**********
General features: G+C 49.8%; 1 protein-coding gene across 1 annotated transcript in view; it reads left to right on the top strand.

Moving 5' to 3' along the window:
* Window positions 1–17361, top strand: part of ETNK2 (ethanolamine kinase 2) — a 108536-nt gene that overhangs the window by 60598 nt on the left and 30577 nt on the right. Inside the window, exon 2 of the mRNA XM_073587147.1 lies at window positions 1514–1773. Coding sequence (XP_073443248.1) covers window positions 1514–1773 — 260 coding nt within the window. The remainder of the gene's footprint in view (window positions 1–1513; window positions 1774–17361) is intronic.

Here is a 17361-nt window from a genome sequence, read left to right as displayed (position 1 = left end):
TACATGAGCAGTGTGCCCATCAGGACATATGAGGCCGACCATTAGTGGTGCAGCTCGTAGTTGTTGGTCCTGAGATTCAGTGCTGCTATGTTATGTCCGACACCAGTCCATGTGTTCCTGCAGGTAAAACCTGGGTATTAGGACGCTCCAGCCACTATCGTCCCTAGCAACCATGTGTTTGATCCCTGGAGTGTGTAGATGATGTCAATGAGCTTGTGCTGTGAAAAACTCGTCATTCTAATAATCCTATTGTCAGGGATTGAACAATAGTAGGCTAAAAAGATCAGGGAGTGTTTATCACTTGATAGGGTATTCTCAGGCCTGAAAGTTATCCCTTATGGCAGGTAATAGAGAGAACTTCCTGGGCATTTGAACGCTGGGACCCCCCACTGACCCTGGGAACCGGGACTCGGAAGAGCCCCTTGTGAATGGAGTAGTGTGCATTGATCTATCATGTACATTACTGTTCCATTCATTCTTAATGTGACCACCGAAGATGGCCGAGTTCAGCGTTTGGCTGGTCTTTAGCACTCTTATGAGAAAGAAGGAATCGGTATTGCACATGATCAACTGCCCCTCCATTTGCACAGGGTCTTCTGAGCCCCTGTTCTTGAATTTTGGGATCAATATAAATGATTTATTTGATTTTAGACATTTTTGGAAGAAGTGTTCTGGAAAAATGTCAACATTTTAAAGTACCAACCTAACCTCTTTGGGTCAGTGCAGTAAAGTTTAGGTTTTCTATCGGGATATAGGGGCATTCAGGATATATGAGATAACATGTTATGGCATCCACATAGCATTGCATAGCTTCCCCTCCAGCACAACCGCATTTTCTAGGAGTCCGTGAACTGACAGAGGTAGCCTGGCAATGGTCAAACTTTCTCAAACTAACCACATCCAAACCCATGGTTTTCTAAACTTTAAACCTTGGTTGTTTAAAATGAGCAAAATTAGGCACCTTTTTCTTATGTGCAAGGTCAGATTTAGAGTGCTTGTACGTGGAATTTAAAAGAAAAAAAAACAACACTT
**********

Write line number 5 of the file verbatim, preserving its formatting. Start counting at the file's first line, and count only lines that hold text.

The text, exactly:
TACATGAGCAGTGTGCCCATCAGGACATATGAGGCCGACCATTAGTGGTGCAGCTCGTAGTTGTTGGTCCTGAGATTCAGTGCTGCTATGTTATGTCCGACACCAGTCCATGTGTTCCTGCAGGTAAAACCTGGGTATTAGGACGCTCCAGCCACTATCGTCCCTAGCAACCATGTGTTTGATCCCTGGAGTGTGTAGATGATGTCAATGAGCTTGTGCTGTGAAAAACTCGTCATTCTAATAATCCTATTGTCAGGGATTGAACAATAGTAGGCTAAAAAGATCAGGGAGTGTTTATCACTTGATAGGGTATTCTCAGGCCTGAAAGTTATCCCTTATGGCAGGTAATAGAGAGAACTTCCTGGGCATTTGAACGCTGGGACCCCCCACTGACCCTGGGAACCGGGACTCGGAAGAGCCCCTTGTGAATGGAGTAGTGTGCATTGATCTATCATGTACATTACTGTTCCATTCATTCTTAATGTGACCACCGAAGATGGCCGAGTTCAGCGTTTGGCTGGTCTTTAGCACTCTTATGAGAAAGAAGGAATCGGTATTGCACATGATCAACTGCCCCTCCATTTGCACAGGGTCTTCTGAGCCCCTGTTCTTGAATTTTGGGATCAATATAAATGATTTATTTGATTTTAGACATTTTTGGAAGAAGTGTTCTGGAAAAATGTCAACATTTTAAAGTACCAACCTAACCTCTTTGGGTCAGTGCAGTAAAGTTTAGGTTTTCTATCGGGATATAGGGGCATTCAGGATATATGAGATAACATGTTATGGCATCCACATAGCATTGCATAGCTTCCCCTCCAGCACAACCGCATTTTCTAGGAGTCCGTGAACTGACAGAGGTAGCCTGGCAATGGTCAAACTTTCTCAAACTAACCACATCCAAACCCATGGTTTTCTAAACTTTAAACCTTGGTTGTTTAAAATGAGCAAAATTAGGCACCTTTTTCTTATGTGCAAGGTCAGATTTAGAGTGCTTGTACGTGGAATTTAAAAGAAAAAAAAACAACACTT